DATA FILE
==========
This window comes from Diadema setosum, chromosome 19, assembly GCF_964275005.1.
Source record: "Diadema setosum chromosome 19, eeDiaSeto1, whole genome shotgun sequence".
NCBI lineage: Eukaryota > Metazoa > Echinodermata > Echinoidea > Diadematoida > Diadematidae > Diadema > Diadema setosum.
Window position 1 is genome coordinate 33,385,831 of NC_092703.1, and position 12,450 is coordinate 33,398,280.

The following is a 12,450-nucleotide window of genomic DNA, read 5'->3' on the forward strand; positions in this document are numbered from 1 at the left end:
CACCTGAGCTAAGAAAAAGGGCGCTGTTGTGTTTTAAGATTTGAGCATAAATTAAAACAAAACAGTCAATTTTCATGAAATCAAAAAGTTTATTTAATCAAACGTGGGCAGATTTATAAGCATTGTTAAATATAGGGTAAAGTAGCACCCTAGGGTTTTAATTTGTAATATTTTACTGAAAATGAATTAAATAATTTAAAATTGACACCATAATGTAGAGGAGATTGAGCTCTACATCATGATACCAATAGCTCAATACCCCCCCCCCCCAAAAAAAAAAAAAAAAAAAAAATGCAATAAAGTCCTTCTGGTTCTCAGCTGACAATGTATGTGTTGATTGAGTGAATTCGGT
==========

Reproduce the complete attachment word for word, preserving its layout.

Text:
This window comes from Diadema setosum, chromosome 19, assembly GCF_964275005.1.
Source record: "Diadema setosum chromosome 19, eeDiaSeto1, whole genome shotgun sequence".
NCBI lineage: Eukaryota > Metazoa > Echinodermata > Echinoidea > Diadematoida > Diadematidae > Diadema > Diadema setosum.
Window position 1 is genome coordinate 33,385,831 of NC_092703.1, and position 12,450 is coordinate 33,398,280.

The following is a 12,450-nucleotide window of genomic DNA, read 5'->3' on the forward strand; positions in this document are numbered from 1 at the left end:
CACCTGAGCTAAGAAAAAGGGCGCTGTTGTGTTTTAAGATTTGAGCATAAATTAAAACAAAACAGTCAATTTTCATGAAATCAAAAAGTTTATTTAATCAAACGTGGGCAGATTTATAAGCATTGTTAAATATAGGGTAAAGTAGCACCCTAGGGTTTTAATTTGTAATATTTTACTGAAAATGAATTAAATAATTTAAAATTGACACCATAATGTAGAGGAGATTGAGCTCTACATCATGATACCAATAGCTCAATACCCCCCCCCCCCAAAAAAAAAAAAAAAAAAAAAATGCAATAAAGTCCTTCTGGTTCTCAGCTGACAATGTATGTGTTGATTGAGTGAATTCGGT